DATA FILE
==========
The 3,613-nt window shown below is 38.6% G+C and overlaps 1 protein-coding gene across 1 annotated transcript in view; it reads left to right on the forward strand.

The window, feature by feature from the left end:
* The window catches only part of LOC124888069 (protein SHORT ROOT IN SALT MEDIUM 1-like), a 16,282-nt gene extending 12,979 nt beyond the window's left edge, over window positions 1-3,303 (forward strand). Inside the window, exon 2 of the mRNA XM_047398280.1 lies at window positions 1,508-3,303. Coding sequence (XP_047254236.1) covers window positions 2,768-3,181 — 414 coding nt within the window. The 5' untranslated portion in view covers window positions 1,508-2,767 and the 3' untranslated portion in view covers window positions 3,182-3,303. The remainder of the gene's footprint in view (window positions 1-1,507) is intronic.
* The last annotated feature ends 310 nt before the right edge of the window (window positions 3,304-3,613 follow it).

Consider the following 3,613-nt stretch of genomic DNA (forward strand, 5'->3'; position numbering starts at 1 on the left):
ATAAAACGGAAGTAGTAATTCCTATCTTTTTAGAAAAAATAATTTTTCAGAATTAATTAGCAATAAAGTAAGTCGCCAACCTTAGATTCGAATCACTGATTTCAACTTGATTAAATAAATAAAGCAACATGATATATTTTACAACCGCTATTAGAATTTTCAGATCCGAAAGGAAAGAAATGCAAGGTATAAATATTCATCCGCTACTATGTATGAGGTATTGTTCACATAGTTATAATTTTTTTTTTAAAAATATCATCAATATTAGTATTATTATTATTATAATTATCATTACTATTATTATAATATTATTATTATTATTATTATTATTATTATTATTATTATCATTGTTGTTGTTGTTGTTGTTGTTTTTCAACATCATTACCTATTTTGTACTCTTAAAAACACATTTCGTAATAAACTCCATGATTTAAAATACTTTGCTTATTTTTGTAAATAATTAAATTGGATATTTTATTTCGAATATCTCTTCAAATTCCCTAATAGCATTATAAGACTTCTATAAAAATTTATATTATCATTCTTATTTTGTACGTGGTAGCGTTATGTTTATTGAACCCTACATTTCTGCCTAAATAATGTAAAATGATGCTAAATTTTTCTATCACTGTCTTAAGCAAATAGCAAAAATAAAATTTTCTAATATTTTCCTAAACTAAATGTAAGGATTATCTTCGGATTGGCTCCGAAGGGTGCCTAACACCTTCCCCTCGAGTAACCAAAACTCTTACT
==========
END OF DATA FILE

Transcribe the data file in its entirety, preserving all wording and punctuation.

The 3,613-nt window shown below is 38.6% G+C and overlaps 1 protein-coding gene across 1 annotated transcript in view; it reads left to right on the forward strand.

The window, feature by feature from the left end:
* The window catches only part of LOC124888069 (protein SHORT ROOT IN SALT MEDIUM 1-like), a 16,282-nt gene extending 12,979 nt beyond the window's left edge, over window positions 1-3,303 (forward strand). Inside the window, exon 2 of the mRNA XM_047398280.1 lies at window positions 1,508-3,303. Coding sequence (XP_047254236.1) covers window positions 2,768-3,181 — 414 coding nt within the window. The 5' untranslated portion in view covers window positions 1,508-2,767 and the 3' untranslated portion in view covers window positions 3,182-3,303. The remainder of the gene's footprint in view (window positions 1-1,507) is intronic.
* The last annotated feature ends 310 nt before the right edge of the window (window positions 3,304-3,613 follow it).

Consider the following 3,613-nt stretch of genomic DNA (forward strand, 5'->3'; position numbering starts at 1 on the left):
ATAAAACGGAAGTAGTAATTCCTATCTTTTTAGAAAAAATAATTTTTCAGAATTAATTAGCAATAAAGTAAGTCGCCAACCTTAGATTCGAATCACTGATTTCAACTTGATTAAATAAATAAAGCAACATGATATATTTTACAACCGCTATTAGAATTTTCAGATCCGAAAGGAAAGAAATGCAAGGTATAAATATTCATCCGCTACTATGTATGAGGTATTGTTCACATAGTTATAATTTTTTTTTTAAAAATATCATCAATATTAGTATTATTATTATTATAATTATCATTACTATTATTATAATATTATTATTATTATTATTATTATTATTATTATTATTATCATTGTTGTTGTTGTTGTTGTTGTTTTTCAACATCATTACCTATTTTGTACTCTTAAAAACACATTTCGTAATAAACTCCATGATTTAAAATACTTTGCTTATTTTTGTAAATAATTAAATTGGATATTTTATTTCGAATATCTCTTCAAATTCCCTAATAGCATTATAAGACTTCTATAAAAATTTATATTATCATTCTTATTTTGTACGTGGTAGCGTTATGTTTATTGAACCCTACATTTCTGCCTAAATAATGTAAAATGATGCTAAATTTTTCTATCACTGTCTTAAGCAAATAGCAAAAATAAAATTTTCTAATATTTTCCTAAACTAAATGTAAGGATTATCTTCGGATTGGCTCCGAAGGGTGCCTAACACCTTCCCCTCGAGTAACCAAAACTCTTACT